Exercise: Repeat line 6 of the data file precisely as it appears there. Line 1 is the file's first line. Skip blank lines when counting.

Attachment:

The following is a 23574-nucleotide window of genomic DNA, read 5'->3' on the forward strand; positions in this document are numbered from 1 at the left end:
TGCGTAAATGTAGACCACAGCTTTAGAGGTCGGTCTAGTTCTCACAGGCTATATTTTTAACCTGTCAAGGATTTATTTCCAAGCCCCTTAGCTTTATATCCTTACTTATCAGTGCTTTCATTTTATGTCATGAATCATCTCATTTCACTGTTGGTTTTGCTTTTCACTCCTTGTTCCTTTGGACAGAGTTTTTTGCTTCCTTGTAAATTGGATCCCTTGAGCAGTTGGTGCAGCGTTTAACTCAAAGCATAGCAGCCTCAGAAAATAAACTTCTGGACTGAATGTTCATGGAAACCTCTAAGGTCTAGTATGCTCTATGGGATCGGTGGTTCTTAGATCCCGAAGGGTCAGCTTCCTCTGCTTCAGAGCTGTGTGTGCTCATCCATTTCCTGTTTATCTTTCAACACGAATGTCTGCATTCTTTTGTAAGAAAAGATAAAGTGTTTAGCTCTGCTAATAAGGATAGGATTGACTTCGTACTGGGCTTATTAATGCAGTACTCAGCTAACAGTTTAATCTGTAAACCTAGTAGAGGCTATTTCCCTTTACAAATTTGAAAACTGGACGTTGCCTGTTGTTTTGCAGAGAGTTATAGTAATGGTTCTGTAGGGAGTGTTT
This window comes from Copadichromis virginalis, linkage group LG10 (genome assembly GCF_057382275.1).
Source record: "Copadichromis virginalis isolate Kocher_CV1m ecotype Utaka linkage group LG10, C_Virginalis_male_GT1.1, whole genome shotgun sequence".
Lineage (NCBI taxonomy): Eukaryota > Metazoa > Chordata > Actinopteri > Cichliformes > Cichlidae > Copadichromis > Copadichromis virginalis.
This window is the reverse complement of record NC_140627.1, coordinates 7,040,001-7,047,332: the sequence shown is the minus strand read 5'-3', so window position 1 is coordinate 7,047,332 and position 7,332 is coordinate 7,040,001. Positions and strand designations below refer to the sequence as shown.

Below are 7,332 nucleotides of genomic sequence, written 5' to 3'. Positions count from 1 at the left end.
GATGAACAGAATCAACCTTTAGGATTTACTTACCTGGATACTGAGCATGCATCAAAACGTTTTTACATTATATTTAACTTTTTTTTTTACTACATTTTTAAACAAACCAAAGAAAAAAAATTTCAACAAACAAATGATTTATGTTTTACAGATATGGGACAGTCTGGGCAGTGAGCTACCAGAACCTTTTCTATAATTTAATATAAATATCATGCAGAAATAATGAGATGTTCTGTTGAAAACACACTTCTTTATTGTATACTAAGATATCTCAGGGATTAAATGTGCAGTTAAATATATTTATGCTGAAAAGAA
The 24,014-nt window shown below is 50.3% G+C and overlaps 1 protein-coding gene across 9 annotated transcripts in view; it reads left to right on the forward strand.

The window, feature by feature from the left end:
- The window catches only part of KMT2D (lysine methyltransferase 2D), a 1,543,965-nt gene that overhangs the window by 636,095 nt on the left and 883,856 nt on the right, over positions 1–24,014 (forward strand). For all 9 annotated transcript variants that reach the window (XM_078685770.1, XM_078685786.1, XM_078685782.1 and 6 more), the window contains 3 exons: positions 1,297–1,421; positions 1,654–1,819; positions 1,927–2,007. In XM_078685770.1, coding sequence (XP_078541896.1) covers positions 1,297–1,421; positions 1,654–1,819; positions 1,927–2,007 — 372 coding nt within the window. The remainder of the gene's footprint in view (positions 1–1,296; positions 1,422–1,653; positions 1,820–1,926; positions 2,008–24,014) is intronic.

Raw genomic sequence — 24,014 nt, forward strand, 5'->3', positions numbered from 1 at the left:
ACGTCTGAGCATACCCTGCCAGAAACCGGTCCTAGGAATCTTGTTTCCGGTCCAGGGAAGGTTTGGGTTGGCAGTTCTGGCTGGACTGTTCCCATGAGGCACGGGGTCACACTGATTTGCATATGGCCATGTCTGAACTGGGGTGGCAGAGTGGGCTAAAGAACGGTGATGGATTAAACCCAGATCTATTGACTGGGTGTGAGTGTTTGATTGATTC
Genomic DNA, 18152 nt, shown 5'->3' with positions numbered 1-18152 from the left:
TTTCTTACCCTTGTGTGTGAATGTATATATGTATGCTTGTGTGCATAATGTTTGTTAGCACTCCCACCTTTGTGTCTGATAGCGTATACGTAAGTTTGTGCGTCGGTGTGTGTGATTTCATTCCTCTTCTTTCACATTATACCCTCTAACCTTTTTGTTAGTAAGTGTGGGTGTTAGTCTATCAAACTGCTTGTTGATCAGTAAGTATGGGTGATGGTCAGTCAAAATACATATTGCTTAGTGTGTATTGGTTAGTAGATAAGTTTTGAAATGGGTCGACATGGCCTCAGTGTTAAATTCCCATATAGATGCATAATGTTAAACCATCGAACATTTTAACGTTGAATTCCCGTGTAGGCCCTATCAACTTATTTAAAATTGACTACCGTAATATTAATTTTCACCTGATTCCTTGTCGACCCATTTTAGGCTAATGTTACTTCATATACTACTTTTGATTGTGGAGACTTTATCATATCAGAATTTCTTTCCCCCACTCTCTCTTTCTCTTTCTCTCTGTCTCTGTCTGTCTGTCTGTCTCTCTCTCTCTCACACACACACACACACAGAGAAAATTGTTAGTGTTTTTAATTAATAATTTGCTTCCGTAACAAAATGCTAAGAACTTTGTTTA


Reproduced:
This window is the reverse complement of record NC_140627.1, coordinates 7,040,001-7,047,332: the sequence shown is the minus strand read 5'-3', so window position 1 is coordinate 7,047,332 and position 7,332 is coordinate 7,040,001. Positions and strand designations below refer to the sequence as shown.